Learn about Indigenous culture in Brisbane (Meanjin)

indigenous culture in Brisbane

With a heritage dating back 60,000 – 70,000 years, Indigenous culture in Brisbane (Meanjin) is recognised through sites and attractions across the city, celebrating their history and traditions.


This list is the perfect way to discover Indigenous culture in Brisbane.

Meanjin, or Brisbane, was founded upon the homelands of the Turrbal and Jagera peoples. Meanjin is derived from the Turrbal word for the spike of land that Brisbane sits on.

Opening image: Black Card tours. Tourism and Events Qld.


Birrunga Gallery and Dining © Tourism and Events Queensland


Birrunga Gallery

Brisbane’s only Indigenous-owned art gallery, Birrunga Gallery offers exhibitions, tours and classes which explore the rich Indigenous culture found in Brisbane. The cafe also uses native ingredients from Australian suppliers to create a unique dining experience. Founded by a Wiradyuri man, Birrunga Wiradyuri, the gallery is dedicated to supporting native art and exploring ideas of culture and spirituality through creativity.


Scenes of ‘The Evening Experience’ from Spirits of the Red Sand © Tourism and Events Queensland


Spirits of the Red Sand

A breathtaking live theatre experience, Spirits of the Red Sand is an unforgettable event that can be undertaken both during the day and at night. By day, Welcome to Country helps visitors discover stories of the Dreamtime as they participate in boomerang painting and bush tucker sampling. By night, the award winning roving dinner and theatre tells the unforgettable story of three Indigenous brothers and their families, taking guests on a journey from the Dreamtime through 1800s Australia to the present day.



Nyanda Cultural Tours

Led by Traditional Owner guides, and located only 25 minutes from the heart of Brisbane, Nyanda cultural tours take guests on an exploration of how Indigenous people connect with, and use, the land. Visitors will participate in a traditional smoking ceremony, learn Yagara language words, and try spear throwing, all while gaining a deeper appreciation of our First Nations history.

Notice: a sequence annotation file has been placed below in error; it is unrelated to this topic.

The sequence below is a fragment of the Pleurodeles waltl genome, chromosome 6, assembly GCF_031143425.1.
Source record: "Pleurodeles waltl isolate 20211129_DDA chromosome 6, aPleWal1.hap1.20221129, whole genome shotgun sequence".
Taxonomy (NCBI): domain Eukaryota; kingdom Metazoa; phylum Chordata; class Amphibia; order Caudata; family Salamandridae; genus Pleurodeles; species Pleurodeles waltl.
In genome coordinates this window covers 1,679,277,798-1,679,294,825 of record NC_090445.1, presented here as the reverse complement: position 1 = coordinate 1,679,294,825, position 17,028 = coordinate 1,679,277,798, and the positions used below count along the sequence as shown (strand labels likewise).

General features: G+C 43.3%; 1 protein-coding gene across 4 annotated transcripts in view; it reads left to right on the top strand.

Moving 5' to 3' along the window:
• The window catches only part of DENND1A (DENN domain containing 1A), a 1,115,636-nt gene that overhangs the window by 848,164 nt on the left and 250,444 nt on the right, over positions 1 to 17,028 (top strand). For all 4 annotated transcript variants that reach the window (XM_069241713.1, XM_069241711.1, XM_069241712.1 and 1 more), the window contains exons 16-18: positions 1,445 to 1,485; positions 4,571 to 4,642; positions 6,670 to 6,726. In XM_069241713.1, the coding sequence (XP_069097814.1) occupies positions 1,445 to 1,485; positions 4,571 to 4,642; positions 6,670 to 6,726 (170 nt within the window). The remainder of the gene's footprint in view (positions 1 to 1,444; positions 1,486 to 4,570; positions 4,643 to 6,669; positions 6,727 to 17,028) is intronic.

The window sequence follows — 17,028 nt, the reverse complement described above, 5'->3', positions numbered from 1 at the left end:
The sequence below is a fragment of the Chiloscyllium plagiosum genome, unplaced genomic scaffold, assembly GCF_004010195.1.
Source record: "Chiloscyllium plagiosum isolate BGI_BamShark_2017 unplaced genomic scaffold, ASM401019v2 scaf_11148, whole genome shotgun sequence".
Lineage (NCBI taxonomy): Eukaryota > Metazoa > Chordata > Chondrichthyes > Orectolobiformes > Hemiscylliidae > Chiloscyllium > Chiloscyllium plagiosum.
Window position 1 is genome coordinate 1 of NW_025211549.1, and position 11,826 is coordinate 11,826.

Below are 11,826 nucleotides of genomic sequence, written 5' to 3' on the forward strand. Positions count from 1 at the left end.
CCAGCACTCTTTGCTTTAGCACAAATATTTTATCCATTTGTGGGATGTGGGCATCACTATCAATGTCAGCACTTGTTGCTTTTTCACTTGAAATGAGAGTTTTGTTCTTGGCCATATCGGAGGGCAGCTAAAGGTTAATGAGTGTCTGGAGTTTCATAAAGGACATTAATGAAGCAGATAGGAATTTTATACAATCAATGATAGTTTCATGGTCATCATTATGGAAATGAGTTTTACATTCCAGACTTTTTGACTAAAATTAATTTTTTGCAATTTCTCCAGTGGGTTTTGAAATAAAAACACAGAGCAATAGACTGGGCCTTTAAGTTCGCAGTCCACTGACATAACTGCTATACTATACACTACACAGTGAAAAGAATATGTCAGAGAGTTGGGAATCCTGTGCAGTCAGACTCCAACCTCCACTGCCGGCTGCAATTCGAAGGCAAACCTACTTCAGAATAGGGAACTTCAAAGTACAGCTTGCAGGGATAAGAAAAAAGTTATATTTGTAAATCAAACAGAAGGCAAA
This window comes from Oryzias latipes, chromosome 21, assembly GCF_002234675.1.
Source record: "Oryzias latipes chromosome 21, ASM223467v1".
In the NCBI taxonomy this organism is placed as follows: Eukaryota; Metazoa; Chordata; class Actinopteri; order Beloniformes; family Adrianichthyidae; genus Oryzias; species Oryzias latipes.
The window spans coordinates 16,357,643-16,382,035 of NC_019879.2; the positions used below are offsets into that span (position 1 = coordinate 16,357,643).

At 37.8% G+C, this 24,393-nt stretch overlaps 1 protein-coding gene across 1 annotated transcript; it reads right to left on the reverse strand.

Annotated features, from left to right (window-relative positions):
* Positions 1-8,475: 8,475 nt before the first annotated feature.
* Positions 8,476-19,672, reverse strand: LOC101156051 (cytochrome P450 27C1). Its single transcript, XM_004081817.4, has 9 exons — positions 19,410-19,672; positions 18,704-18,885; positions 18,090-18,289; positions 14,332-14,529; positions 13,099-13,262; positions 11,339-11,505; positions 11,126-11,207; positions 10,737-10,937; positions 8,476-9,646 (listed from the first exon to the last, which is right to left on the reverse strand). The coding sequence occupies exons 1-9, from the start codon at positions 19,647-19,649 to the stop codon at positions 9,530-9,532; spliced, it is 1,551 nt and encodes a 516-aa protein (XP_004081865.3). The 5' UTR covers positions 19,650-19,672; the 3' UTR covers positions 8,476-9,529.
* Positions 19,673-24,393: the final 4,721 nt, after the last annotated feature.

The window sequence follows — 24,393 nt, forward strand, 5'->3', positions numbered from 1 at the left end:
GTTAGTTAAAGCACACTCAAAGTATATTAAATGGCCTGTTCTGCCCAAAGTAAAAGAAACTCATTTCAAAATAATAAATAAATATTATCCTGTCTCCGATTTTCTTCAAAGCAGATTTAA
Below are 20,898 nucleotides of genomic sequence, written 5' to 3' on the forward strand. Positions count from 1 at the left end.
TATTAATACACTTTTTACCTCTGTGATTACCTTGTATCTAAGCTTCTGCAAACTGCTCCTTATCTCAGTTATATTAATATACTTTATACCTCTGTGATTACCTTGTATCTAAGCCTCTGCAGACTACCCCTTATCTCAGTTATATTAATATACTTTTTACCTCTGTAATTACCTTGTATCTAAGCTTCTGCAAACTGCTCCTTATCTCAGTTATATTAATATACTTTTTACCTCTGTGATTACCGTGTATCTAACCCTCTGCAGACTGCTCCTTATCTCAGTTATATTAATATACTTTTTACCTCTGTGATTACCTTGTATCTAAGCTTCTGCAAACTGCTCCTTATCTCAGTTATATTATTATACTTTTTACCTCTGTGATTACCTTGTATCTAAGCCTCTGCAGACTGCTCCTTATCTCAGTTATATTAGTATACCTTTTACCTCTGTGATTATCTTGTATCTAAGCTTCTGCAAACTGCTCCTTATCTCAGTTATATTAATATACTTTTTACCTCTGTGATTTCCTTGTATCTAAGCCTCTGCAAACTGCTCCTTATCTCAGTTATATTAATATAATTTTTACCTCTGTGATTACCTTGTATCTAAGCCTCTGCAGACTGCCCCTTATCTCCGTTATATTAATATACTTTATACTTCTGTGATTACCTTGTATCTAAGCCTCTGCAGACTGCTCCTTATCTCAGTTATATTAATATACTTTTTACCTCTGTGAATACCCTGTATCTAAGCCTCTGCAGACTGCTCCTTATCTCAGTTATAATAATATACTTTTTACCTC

Dreamworld Corroboree

Australia’s first theme park attraction dedicated to Indigenous culture, Dreamworld Corroboree is not to be missed. Opened in 2014, it’s first and foremost an animal sanctuary, featuring native animals and displays highlighting their associated traditional stories. The nearby Corroboree Theatre presents the creation story of the Gold Coast through film, also including artworks, photos, and interactive displays which explore the prominence of Indigenous culture.


Indigenous art installation, QAGOMA © Tourism and Events Queensland



The Queensland Art Gallery & Gallery of Modern Art houses a permanent Indigenous Australian art collection, and the largest culmination of Indigenous fibre art in Australia. Their focus is on modern art, with a collection drawn from all over the country featuring paintings, sculptures and photography telling the story of Indigenous heritage.


BlackCard cultural tours © Tourism and Events Queensland


BlackCard cultural tours

Located in the centre of Brisbane, BlackCard culture tours let visitors learn about Brisbane’s Indigenous history with an Indigenous guide. They seek to help all Australians acknowledge our shared obligation to the land, and to each other, in order to grow as a country.


The view from Riverlife Adventure Centre © Tourism and Events Queensland


Riverlife Mirrabooka

Part of the stunning Riverlife Adventure Centre, Riverlife Mirrabooka allows visitors to immerse themselves in First Nations culture. Watch and participate in traditional song and dance, play Indigenous instruments, and listen to educational talks about Indigenous history. This experience is designed to create an understanding of the spiritual connections between culture and country.



Nurri Millen Totem trail

Developed in 1996 by Indigenous artist Ron Hurley and six other First Nations artists, Nurri Millen is a trail of 18 totems commemorates the Indigenous Dreaming, as well as Indigenous connection to the plants and animals within the Boondall wetlands. The totems stand as lasting symbols of traditional culture, celebrating the stories and customs of the region.


Enjoyed reading about Indigenous culture in Brisbane and keen to learn more? Why not explore more of our country’s amazing Indigenous history and experiences?

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